Ever been hooked by an idea, person or place? Something that just infinitely fascinates or possibly even obsesses you?
While that pretty well summarizes my love of Indianapolis history, there is an artist who has captivated my attention since 2004: Virginia Keep Clark.
I can’t go without acknowledging the 140th anniversary of  her birthday today. I’ve been retracing in her footsteps since coming across her name on the 1900 census, as the next door neighbor to my long-time former home in Herron-Morton Place. She’s taken me all over the United States and abroad in search of her stories and many connections: New York, California, Maryland, Minnesota and Madrid to name a few. And she’s changed how I look at the world–especially as relates to art.
Strolling through the IMA in Indianapolis or the Metropolitan Museum of Art in New York, I find connections to Virginia through her many friends and associations from the art world. One of her closest life-long friends, Lucy Taggart is usually found on one of the walls of our Indianapolis Museum of Art. I haven’t seen this one displayed recently, but love it nonetheless. Incidentally, Lucy’s father, Thomas Taggart was once mayor of Indianapolis and considered the father of Indy’s park system. Without him, there may not have been a Riverside Park, for example.
While not currently on display, the IMA also has a couple of Virginia’s pieces of art. This one is my favorite.
Born in New Orleans in 1878, but raised from age four in Indianapolis, she married a Chicago native and lived in Evanston, Chicago proper, Oyster Bay, Long Island, midtown Manhattan, Mackall, Maryland, New Hampshire, Winter Park, Florida and summers in Nassau–the lady got
Virginia illustrated a series of children’s books– the “Live Dolls” books– written by Josephine Scribner Gates and published by Indianapolis’ Bobbs-Merrill Company between 1901-1911.
She illustrated and contributed to a few other books, including “decorations” for  An Old Sweetheart of Mine by James Whitcomb Riley and illustrated by Howard Chandler Christy, but primarily she was a portraitist throughout her life. She traveled the Eastern seaboard with some frequency, and made a few trips to Haiti and the Bahamas. “Gin” as friends and family called her, was especially gifted in rendering children.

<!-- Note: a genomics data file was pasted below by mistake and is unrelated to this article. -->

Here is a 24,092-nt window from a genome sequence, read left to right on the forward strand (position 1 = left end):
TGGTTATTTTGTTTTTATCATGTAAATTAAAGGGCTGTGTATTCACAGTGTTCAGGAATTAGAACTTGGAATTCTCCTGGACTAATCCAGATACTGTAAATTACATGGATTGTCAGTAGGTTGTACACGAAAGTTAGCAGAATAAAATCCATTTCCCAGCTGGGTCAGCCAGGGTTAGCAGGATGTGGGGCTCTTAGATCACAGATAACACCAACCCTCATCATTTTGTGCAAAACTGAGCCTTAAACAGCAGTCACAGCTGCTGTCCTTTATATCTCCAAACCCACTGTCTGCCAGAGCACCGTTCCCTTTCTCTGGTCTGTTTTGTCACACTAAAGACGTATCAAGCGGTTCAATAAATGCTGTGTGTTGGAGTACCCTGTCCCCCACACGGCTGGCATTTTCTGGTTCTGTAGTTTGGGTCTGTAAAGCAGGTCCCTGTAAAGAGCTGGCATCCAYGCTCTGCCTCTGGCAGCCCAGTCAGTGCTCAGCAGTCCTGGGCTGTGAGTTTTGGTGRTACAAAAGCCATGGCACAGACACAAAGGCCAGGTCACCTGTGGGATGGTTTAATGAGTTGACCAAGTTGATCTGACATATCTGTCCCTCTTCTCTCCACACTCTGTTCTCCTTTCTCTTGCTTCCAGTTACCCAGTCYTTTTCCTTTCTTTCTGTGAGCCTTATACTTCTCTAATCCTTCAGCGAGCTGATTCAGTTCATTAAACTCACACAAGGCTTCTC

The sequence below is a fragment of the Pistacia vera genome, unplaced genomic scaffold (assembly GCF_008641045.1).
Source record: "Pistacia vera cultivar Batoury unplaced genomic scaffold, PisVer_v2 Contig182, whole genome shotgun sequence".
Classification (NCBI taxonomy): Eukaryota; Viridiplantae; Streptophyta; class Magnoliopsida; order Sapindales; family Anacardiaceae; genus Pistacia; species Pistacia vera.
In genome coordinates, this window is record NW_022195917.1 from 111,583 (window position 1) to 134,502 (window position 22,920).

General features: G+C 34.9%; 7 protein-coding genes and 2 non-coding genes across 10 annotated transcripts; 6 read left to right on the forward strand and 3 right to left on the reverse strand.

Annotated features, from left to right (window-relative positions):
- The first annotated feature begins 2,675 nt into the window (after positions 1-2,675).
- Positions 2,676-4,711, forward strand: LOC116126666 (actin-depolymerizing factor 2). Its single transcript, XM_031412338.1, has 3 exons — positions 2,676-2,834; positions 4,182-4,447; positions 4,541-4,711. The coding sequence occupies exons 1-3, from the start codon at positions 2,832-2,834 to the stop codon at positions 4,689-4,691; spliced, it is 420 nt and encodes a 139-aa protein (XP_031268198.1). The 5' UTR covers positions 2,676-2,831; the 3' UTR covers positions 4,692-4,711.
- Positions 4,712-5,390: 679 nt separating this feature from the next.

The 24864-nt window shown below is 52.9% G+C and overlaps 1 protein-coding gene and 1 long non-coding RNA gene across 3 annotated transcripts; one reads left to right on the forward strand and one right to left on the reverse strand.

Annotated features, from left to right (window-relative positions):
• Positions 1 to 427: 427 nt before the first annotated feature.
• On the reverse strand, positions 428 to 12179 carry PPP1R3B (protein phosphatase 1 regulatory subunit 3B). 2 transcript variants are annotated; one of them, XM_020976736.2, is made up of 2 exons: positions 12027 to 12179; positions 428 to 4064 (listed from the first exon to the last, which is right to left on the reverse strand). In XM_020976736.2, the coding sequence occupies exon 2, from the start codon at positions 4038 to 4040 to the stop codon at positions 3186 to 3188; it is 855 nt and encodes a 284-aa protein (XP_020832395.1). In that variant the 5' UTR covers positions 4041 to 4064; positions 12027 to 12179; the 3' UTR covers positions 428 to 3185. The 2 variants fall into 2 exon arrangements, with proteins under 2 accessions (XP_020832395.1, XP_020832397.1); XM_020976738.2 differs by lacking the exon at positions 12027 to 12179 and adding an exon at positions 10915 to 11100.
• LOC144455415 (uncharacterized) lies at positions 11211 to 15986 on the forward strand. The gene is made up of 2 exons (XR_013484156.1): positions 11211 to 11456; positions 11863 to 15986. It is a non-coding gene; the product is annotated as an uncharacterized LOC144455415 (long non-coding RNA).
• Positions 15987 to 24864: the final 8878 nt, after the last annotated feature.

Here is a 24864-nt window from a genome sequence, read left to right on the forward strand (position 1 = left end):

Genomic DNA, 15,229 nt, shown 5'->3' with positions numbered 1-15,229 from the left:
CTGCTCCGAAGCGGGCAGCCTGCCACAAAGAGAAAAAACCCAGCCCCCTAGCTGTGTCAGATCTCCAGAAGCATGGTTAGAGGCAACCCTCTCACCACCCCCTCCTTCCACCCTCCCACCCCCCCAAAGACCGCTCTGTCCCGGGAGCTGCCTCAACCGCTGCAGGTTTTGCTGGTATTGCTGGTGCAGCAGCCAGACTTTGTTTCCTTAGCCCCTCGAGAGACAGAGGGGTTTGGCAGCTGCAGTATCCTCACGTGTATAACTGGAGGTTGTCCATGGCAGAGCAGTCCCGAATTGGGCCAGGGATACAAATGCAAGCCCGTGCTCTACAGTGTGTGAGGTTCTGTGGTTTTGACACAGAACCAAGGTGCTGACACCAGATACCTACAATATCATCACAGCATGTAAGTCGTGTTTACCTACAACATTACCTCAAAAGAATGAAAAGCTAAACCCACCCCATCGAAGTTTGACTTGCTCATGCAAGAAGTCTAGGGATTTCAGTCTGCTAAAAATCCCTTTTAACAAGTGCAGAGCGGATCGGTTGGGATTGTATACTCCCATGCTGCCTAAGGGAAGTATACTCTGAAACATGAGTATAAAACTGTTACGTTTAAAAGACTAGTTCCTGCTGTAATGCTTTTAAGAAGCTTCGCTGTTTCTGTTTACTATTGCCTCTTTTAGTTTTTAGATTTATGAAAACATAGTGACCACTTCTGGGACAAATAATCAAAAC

LIVE-DOLLS-HOUSE-PARTYVirginia studied at the Art Students League in New York City and with Howard Pyle in Philadelphia at the Drexel Institute, as well as with William Merritt Chase, and short stints with Cecilia Beaux on the east coast and Joaquin Sorolla for a summer in Spain. Her work showed alongside Winslow Homer, Edward Hopper and other well-known artists of the era.

Teaching was another key thread throughout her life– but not as much as her desire to learn and improve. She was constantly striving to enhance her skills. Virginia excited the imagination of children not merely through her illustrations, but as of the first five teachers at the John Herron Art Institute, teaching children’s classes. In her sixties, she helped convalescing WWII soldiers  in Winter Park, Florida where she provided all the supplies and instruction for beginning painting.

Virginia’s friends included Arthur B. Davies, Charles Prendergast and Maurice Prendergast, Walt Kuhn, Edna Woolman Chase (former editor-in-chief of VOGUE Magazine and credited with inventing the concept of runway fashion shows), Franklin Remington (one time mayor of Centre Island, Oyster Bay, Long Island) and a host of other luminaries of the art world.

In Indianapolis, a VKC portrait of Elizabeth Harrison hangs at the President Benjamin Harrison Home. In Chicago, her portrait of Mrs. James Ward Thorne hangs at the end of the Miniatures Collection at the Art Institute of Chicago. She also created portraits (yet to be located) of the Duke and Duchess of Windsor (as in Mrs. Wallis Simpson and the former King Edward VIII who abdicated the crown for love) during a summer in Nassau. Famed murdered multimillionaire Sir Harry Oakes and his wife Lady Oakes also had portraits composed by Virginia, presumably also whilst in Nassau. The list goes on…

This doesn’t even scratch the surface of her fascinating life, but I just couldn’t let the day pass without acknowledging her day. Happy Birthday, Gin.

I always appreciate getting tips or finding Virginia related connections, so please comment or contact me if you know anything about Virginia Keep Clark. I’m also on the lookout for her artwork.

Anyone else want to share their obsession? Something you collect? A ritual you don’t miss?

6 responses to “Happy Birthday Virginia Keep Clark!”

  1. Virginia singer says:

    Where in Herron-Morton did she live?

  2. Tiffany Benedict Browne says:

    She lived at what is now 1936 North Delaware Street. Second house south of 20th on the west side of the street.

  3. Bridget Honan says:

    I own a 1915 Virginia Keep Clark original. It was apparently displayed at an art show in Washington State. I’m curious about where it fits into her history.

  4. Tiffany Benedict Browne says:

    I sent you an email and hopefully I didn’t land in your spam folder! Thanks for the note! <3

  5. Dorothy M Stevens says:

    I have a portrait of a young girl by Virginia Keep Clark that I would like to donate to an institute or individual. Would you be interested?

    Please reply
    Thank You

  6. Tiffany Benedict Browne says:

    I have just emailed you back! Thank you for contacting me! I look forward to hearing from you!

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